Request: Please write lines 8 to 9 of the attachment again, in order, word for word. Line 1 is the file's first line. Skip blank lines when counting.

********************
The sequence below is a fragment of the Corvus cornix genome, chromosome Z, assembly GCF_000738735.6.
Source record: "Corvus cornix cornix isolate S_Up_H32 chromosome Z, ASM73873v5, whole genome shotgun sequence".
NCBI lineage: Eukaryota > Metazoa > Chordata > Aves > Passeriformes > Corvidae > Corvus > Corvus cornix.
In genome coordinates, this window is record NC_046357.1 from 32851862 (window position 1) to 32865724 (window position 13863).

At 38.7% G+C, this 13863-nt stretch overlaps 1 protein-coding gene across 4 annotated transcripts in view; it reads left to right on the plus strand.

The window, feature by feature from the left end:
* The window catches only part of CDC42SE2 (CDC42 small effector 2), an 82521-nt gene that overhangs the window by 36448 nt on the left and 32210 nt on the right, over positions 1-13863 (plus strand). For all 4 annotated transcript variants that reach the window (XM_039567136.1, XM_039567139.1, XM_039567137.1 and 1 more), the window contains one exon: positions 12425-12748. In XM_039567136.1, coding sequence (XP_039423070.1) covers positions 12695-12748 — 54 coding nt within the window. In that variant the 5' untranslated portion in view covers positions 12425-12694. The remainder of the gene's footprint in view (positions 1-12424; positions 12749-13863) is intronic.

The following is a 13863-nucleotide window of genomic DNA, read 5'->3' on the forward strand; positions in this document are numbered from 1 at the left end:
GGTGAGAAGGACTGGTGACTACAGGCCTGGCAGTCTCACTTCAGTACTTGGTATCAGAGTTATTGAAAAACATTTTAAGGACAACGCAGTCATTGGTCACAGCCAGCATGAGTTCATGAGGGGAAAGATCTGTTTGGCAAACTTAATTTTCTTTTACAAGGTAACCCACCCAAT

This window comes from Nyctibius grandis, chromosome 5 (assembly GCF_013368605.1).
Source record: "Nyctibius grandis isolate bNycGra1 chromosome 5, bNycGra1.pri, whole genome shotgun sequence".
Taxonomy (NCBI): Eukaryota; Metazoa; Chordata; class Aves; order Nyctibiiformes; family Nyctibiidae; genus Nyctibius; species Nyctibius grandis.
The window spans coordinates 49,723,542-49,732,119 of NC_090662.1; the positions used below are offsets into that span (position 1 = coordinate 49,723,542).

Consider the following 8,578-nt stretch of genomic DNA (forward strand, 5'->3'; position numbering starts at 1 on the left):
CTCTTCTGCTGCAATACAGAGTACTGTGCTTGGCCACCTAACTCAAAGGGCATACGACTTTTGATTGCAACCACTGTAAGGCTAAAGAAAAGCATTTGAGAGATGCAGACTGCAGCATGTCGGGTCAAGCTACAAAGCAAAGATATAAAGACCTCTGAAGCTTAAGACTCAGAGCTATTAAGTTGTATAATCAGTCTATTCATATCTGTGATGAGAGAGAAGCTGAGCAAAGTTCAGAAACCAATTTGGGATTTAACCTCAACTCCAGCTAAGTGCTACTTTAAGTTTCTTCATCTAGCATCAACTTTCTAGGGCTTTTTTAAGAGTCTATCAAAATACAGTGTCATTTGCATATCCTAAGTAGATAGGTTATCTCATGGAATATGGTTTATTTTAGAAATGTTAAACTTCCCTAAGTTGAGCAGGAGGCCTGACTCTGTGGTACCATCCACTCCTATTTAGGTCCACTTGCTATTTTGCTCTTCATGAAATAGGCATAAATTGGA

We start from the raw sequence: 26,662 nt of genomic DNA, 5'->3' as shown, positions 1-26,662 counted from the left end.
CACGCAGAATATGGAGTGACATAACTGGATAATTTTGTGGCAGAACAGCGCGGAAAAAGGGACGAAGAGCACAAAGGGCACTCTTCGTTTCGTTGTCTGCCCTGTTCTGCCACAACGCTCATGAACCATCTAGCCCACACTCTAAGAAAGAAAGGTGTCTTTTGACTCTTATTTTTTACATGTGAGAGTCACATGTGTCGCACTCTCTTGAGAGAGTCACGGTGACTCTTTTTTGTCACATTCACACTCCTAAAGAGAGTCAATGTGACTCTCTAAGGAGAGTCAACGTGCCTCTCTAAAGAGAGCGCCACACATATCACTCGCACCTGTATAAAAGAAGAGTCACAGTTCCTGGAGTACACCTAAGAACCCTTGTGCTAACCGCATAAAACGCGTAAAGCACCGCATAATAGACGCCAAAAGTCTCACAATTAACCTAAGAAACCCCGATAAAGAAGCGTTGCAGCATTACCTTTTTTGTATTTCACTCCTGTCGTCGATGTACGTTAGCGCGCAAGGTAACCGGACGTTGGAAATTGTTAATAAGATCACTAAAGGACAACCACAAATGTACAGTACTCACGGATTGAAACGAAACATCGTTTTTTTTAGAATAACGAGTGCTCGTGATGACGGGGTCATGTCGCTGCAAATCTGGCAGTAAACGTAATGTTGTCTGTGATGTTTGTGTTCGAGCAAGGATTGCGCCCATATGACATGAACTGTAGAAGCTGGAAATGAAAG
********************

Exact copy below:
The following is a 13863-nucleotide window of genomic DNA, read 5'->3' on the forward strand; positions in this document are numbered from 1 at the left end:
GGTGAGAAGGACTGGTGACTACAGGCCTGGCAGTCTCACTTCAGTACTTGGTATCAGAGTTATTGAAAAACATTTTAAGGACAACGCAGTCATTGGTCACAGCCAGCATGAGTTCATGAGGGGAAAGATCTGTTTGGCAAACTTAATTTTCTTTTACAAGGTAACCCACCCAAT